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Klarinet Archive - Posting 000301.txt from 2005/05

From: "Wes Kilpatrick" <whkilpatrick@-----.net>
Subj: Re: [kl] Gungy green stuff on keys
Date: Wed, 18 May 2005 20:14:33 -0400

I agree with Lelia in her statement that abrasives "can" do more harm
than good. However, buffing keys if done properly won't really do much
damage. The trick is using the proper equipment (buffer) and buffing
compound. Also using the correct speed is essential. It is not really that
hard and certainly not impossible to do safely, I do it on a daily basis. I
will also agree that you NEVER should buff on lacquer(unless you intend to
remove it). Also keys should not be buffed while still attached to the horn.
She is totally correct that buffing compound that is pushed into pivots and
hinges will cause long term problems. The same goes for using any type of
polishing compounds. I try to highly discourage my customers from using
these pastes and compounds. I have had to do numerous complete repads
because of paste that has gotten onto the pads and into pivots and hinge
tubes by someone trying to polish them the keys and/or instrument.
Although it is not attractive, the green oxidation on copper and brass
actually forms a petina which becomes a protective barrier to further
oxidation. If you feel you must remove the green then try a little alcohol
on a Q-tip. It will usually get most of it off for a while anyway. DO NOT do
this on a plastic (resin) instrument!!! Alcohol breaks down the plastic and
can cause it to break. But the best way to take care of this problem is a
quick visit to your local NAPBIRT repairman. He is trained to do this type
of work.

Wes
----- Original Message -----
From: "Karl Krelove" <karlkrelove@-----.net>
To: <klarinet@-----.org>
Sent: Wednesday, May 18, 2005 8:32 AM
Subject: RE: [kl] Gungy green stuff on keys

>
>
>> -----Original Message-----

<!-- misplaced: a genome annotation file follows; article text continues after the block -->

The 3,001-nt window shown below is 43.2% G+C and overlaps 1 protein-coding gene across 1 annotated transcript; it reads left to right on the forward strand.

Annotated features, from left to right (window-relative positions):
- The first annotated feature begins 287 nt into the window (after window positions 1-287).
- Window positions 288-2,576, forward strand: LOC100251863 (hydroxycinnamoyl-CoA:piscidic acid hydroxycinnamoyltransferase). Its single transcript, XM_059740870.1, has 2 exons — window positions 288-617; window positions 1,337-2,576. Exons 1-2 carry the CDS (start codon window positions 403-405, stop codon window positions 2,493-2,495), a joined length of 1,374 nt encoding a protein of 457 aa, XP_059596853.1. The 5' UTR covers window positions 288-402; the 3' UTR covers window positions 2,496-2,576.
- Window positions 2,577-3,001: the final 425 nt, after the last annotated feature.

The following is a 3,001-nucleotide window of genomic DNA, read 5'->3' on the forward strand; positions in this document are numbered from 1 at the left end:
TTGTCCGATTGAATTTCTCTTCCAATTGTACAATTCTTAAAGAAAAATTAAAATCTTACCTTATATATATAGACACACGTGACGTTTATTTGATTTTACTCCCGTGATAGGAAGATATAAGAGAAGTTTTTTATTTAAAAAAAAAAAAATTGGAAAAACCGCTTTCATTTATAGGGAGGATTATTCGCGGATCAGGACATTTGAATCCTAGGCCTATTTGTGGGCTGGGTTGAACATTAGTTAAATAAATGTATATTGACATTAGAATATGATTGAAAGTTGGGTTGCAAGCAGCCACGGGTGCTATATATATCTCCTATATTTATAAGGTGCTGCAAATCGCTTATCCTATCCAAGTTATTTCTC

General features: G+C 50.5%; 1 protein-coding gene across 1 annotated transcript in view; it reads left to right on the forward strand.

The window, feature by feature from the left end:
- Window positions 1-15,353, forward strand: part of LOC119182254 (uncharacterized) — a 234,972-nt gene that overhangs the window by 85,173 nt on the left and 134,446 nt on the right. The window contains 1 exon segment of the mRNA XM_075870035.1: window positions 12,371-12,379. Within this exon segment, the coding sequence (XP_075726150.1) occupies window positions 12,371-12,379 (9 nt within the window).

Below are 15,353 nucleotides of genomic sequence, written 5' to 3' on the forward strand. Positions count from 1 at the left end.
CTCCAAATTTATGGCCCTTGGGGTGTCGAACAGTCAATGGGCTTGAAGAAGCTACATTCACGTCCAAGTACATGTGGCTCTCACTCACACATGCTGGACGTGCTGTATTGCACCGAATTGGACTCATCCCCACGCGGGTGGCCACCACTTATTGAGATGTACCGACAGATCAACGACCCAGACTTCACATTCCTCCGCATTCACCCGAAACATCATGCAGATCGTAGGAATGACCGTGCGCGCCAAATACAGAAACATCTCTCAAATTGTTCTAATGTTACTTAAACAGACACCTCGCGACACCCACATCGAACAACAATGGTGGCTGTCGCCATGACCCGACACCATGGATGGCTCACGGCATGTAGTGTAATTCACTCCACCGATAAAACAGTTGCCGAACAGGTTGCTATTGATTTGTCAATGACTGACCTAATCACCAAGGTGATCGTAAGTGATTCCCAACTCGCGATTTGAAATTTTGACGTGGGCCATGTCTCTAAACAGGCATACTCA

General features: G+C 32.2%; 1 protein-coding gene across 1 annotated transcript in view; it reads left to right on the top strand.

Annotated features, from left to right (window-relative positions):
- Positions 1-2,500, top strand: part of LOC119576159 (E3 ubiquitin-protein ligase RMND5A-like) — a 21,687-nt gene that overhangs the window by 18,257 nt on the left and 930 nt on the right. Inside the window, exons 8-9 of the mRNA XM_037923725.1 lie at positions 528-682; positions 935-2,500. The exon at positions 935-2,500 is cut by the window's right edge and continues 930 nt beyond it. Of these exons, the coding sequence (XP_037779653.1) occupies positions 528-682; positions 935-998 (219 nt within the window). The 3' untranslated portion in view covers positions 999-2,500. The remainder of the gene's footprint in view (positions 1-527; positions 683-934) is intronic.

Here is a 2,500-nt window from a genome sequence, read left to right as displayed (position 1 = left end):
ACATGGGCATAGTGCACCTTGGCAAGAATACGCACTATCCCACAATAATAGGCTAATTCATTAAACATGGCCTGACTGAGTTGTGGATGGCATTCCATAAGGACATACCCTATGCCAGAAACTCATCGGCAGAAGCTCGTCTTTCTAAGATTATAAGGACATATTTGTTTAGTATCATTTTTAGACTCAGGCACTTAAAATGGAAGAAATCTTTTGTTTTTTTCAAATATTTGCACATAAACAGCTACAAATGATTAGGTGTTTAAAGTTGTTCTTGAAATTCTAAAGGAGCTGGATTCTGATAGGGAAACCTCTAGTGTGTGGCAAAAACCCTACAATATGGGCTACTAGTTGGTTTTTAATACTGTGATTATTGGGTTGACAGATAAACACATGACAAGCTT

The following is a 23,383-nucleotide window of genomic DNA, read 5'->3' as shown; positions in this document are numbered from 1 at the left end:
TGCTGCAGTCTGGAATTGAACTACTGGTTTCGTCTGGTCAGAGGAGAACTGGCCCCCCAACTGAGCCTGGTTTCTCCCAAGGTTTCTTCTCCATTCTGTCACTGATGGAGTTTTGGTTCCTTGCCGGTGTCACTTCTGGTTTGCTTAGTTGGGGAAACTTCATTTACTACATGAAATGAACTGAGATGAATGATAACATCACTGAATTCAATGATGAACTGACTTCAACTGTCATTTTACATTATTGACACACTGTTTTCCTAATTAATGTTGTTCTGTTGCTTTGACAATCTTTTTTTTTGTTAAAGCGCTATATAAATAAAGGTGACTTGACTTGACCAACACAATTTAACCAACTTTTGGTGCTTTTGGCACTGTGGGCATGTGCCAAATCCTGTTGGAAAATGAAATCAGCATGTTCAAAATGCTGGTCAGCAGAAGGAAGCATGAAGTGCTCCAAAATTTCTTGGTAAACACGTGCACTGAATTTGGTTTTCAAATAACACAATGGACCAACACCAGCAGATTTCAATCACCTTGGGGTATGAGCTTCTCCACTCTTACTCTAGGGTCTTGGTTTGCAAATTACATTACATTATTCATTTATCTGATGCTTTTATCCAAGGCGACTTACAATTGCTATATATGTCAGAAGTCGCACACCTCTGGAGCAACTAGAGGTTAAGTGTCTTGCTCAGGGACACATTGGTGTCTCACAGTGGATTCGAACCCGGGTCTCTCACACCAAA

>> From: Lelia Loban [mailto:lelialoban@-----.net]
>> Sent: Wednesday, May 18, 2005 7:53 AM
>>
>> Abrasives can definitely do more harm than good, and I'd be leery of
>> using
>> a buffing wheel, even with the cloth wheel, especially on a
>> lacquered sax.
>> Buffing removes more of the lacquer, exposing more bare metal that's then
>> vulnerable to corrosion. On clarinet keys, abrasives and buffing wheels
>> can quickly skin the thin plating right down to nothing, exposing bare
>> brass or, on inexpensive clarinets, smelter (aka pot metal or white
>> metal)
>> that might be almost anything. Whatever takes off the lacquer or the
>> plating makes matters worse.
>
> This is one of (maybe the main) reason some of the old instrument
> craftsmen
> like Moennig didn't like plated keys. It made buffing for *any* reason
> hard
> or impossible to do safely.
>
>>
>> Wipe away
>> all of the polish residue with a damp cloth afterwards and then dry with
>> a
>> clean, soft cloth.
>
> Though it seems obvious, this should be in bold, italic caps. A real
> potential problem is polish or residue that gets pushed into the bearing
> and
> pivot points where keys are mounted. It's easy to miss this stuff or
> squeeze
> it farther into the mechanism, eventually resulting in sluggish key
> action.
> For anyone who is comfortable partially disassembling the instrument,
> using
> a polish, especially in paste form, may work better if the keys are
> removed
> and thoroughly wiped and dried before remounting them.
>
> Which may be why, as Brad observed, "It seems most sax players just leave
> it
> alone."
>
> Karl
>
>
>
>
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